Home' Junior Baseball : July-August 2014 Contents 36 • July/August 2014 • www.juniorbaseball.com
By Dr. George Selleck
strategies that make the most of your
• The ability to anticipate what others
are going to do, and make appropriate
• How you think about the game on
and off the ﬁeld.
If your child' s goal is to become a top
athlete, natural ability is not enough. No
matter what the game - baseball, football,
volleyball, tennis or golf - helping your
child develop his or her thinking skills
will help them take their game to a higher
George A. Selleck, Ph.D. is a sports
psychologist with degrees from Stanford,
University of Southern California and
Princeton. He has played, coached and
consulted for both amateur and professional
athletes, and is author of many books
including 'Common Sense: Coaching to Make
a Difference' (2007, Coaches Choice).
People have expressed concerns
about the role sports play in
the lives of young athletes.
Some feel that the single-minded effort
by athletes causes them to ignore other
talents, leaving them short-changed if
their sports careers don’t pan out. Even
for those athletes who do achieve the goal
of playing professionally, their careers are
often short and don't guarantee that they
will never have to work again.
So what do you tell your children who
dream of a sports career? Don't play?
Concentrate on your schoolwork instead?
Give up your dreams?
In a world that is driven by technology
and brainpower, it is our ability to think
that will ensure a successful life. But it
is my belief that sports can be used as a
tool to teach kids thinking skills that have
application to all areas of their life.
Sports are such a great and largely
unrecognized tool for helping kids learn
how to think! One reason is because they
offer the three most critical components
of learning. Sports are:
• Emotional. When you play sports,
you connect to what you are doing.
People learn best when they feel a
connection to what they are learning.
• Interactive. Hands-on learning is
easier to remember. There is also
considerable evidence that children
can learn much better in well-
conﬁgured cooperative groupings
than they can on their own.
• Fun! When you're having fun,
it's not likely that your mind is
wandering to other things.
I have talked to many coaches about
the concept of teaching their players
thinking skills, and most of them say they
don't want their players thinking while
they’re playing. They are convinced that
if the coaches do the thinking and the
players do the playing, the game will ﬂow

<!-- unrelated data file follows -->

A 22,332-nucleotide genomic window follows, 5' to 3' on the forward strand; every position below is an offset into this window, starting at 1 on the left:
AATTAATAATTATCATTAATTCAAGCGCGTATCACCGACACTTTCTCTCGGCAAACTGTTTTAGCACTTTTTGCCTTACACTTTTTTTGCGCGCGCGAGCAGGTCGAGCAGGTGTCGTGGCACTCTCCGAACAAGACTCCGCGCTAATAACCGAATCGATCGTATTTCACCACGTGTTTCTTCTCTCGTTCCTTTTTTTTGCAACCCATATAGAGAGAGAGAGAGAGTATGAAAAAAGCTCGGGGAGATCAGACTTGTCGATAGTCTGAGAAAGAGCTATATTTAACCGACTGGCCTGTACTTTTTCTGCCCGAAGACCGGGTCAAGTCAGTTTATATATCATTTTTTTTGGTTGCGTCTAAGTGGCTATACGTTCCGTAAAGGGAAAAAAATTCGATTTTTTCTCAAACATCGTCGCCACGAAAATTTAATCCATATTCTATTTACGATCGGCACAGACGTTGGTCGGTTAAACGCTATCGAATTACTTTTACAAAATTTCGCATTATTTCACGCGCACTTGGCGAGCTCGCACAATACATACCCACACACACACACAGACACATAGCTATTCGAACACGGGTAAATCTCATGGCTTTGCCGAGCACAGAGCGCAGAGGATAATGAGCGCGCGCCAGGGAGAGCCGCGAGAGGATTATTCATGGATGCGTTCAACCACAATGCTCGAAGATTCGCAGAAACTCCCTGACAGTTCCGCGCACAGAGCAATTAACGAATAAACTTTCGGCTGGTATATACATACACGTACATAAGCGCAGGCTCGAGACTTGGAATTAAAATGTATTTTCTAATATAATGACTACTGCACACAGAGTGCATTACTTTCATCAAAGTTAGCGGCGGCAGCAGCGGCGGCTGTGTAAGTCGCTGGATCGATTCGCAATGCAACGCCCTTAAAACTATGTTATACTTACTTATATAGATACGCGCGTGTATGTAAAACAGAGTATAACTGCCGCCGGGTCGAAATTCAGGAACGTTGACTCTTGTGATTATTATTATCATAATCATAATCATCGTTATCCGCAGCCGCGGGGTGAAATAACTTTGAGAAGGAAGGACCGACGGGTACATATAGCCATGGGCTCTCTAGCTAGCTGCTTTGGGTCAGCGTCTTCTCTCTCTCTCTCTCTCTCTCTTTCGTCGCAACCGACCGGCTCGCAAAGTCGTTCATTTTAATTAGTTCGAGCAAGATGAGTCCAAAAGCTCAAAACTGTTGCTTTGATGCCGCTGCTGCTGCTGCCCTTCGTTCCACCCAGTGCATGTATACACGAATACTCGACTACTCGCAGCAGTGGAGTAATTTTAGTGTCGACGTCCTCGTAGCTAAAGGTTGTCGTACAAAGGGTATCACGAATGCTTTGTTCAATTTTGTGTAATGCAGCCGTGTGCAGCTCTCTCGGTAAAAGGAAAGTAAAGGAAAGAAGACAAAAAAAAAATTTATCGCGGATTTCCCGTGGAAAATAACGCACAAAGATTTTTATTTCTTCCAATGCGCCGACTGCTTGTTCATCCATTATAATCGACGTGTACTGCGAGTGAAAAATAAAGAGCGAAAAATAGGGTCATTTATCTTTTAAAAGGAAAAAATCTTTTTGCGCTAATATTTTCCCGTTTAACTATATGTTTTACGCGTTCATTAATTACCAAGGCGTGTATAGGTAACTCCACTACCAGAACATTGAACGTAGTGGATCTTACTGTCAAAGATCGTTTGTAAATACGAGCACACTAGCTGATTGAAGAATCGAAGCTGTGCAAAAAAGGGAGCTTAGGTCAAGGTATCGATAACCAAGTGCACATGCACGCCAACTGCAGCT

On the other hand, coaches do want
their players to play intelligently. That
raises the question: How can you play
intelligently without thinking?
IN THE STANDS
You can’t. And if you look closely
at the best athletes in the game
- the athletes whom I would call
"complete" players - you will see that
one of the things that they have in
common is their ability to think and
play at the same time.
To be a complete player requires a
combination of four things:
1. Athleticism. This means you
have to have excellent physical
skills. Of all the things it takes to
be a complete player, this is the
area you have the least control
over. After all, if you were born
to be 5'8", there's nothing you
can do to make yourself taller.
You do, however, have control
over whether you keep your
physical self in top condition,
regardless of what natural
abilities you may have been
2. Fundamentals. This means
being able to execute the basic
skills of the game. You can have
excellent physical skills, but still
be lousy at the fundamentals.
Knowing the fundamentals can make
someone with average physical skills
a great player - and it can make
someone with excellent physical
skills a complete player.
3. Character. What is your attitude
toward others? Toward life? Do you
treat people with respect? Do you
know how to exercise self-control?
"Complete" athletes understand that
who they are as well as what they are
helps determine their success on and
off the ﬁeld.
4. Field Sense. Simply put, this means
using your head to improve your
playing ability. Field sense includes
the items mentioned above, plus:
• A thorough knowledge of your sport -
everything from the rules of the game
to knowing how different ﬁelds can
affect your play;
• The ability to develop game-wining
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